Supreme Court roundup: Limits to student speech

The justices of the U.S. Supreme Court sit for their official photograph Oct. 8, 2010, at the Supreme Court in Washington. From left to right, front row: Associate Justice Clarence Thomas, Associate Justice Antonin Scalia, Chief Justice John G. Roberts, Associate Justice Anthony M. Kennedy and Associate Justice Ruth Bader Ginsburg. From left to right, back row: Associate Justice Sonia Sotomayor, Associate Justice Stephen Breyer, Associate Justice Samuel Alito Jr. and Associate Justice Elena Kagan.
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WASHINGTON - The Supreme Court has passed up a pair of cases for the online age — whether schools may censor students who are at home when they create online attacks against school officials and other students.

The justices on Tuesday rejected appeals from Pennsylvania and West Virginia involving difficult questions about the limits on criticism from students and where the authority of school officials ends.

In one case, an appeals court upheld the suspension of a West Virginia student who created a web page suggesting another student had a sexually transmitted disease and invited classmates to comment. In the other case, a different appeals court said two Pennsylvania students could not be disciplined at school for parodies of their principals that they created on home computers and posted online.

No block for ex-congressman's trial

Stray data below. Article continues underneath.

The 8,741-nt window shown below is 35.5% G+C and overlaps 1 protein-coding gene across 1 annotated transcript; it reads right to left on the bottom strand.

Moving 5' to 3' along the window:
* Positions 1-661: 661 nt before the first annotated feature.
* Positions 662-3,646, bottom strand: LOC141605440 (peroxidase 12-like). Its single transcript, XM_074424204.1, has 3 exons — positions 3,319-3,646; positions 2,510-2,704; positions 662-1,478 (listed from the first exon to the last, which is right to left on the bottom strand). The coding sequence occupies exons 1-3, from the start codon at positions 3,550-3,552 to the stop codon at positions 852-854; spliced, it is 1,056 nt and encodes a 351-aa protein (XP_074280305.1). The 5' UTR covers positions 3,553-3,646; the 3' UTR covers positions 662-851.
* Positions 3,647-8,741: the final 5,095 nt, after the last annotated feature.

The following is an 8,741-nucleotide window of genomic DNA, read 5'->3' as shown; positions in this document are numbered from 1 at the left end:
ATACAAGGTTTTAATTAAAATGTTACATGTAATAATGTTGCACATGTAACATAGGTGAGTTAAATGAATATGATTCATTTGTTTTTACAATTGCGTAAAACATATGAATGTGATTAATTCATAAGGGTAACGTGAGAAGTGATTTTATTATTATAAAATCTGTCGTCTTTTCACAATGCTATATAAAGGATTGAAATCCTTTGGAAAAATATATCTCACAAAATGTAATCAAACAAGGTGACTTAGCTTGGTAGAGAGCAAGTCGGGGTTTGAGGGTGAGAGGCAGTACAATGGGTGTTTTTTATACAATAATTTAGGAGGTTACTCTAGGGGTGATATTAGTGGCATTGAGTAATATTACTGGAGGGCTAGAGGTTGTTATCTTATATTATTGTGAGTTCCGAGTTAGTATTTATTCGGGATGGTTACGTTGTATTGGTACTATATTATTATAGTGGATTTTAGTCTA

The court won't hear a bid by former U.S. Rep. Rick Renzi to block his trial on charges of extortion and other crimes.

The high court refused to hear an appeal by the Arizona Republican, accused of trying to engineer a land swap involving public and private land to benefit himself and a business partner. He has pleaded innocent.

Renzi argued that prosecution evidence concerning negotiations with private entities on proposed real estate deals, including a swap involving public land proposed as the site for a copper mine, was improperly presented to a grand jury, violating the Constitution's "speech or debate" clause.

But the lower courts have ruled against Renzi, and the high court now has refused to review those decisions.

Tipped Applebee's workers can sue for more wages

The court will allow bartenders and servers who make part of their money through tips to file lawsuits for more money when they do work that doesn't involve tips.

The high court refused to hear an appeal from Applebee's International, which wants to overturn a lower court ruling.

Restaurants consider tips as part of some employees' salary to get the pay up to the minimum wage. But if a worker spends 20 percent of the time doing general maintenance and preparation work, they currently get full minimum wage.

Gerald Fast and others sued, saying that opening and closing restaurants, as well as cleaning and stocking, consumed significant work time and Applebee's should pay them additional wages. The lower courts refused to dismiss the complaint and the high court agreed.

Panel's prayers violated First Amendment

The court rejected an appeal from a North Carolina county commission over the mostly Christian prayers offered at the beginning of its public meetings.

The justices left in place a federal appeals court ruling that held that the predominantly Christian prayers at the start of Forsyth County commission meetings violated the First Amendment's prohibition on government endorsement of a particular religion.

The commission said its doors have long been open to religious leaders of many faiths. But the appeals court in Richmond, Va., found that more than three-quarters of the 33 invocations given before meetings between May 2007 and December 2008 referred to "Jesus," "Jesus Christ," "Christ" or "Savior."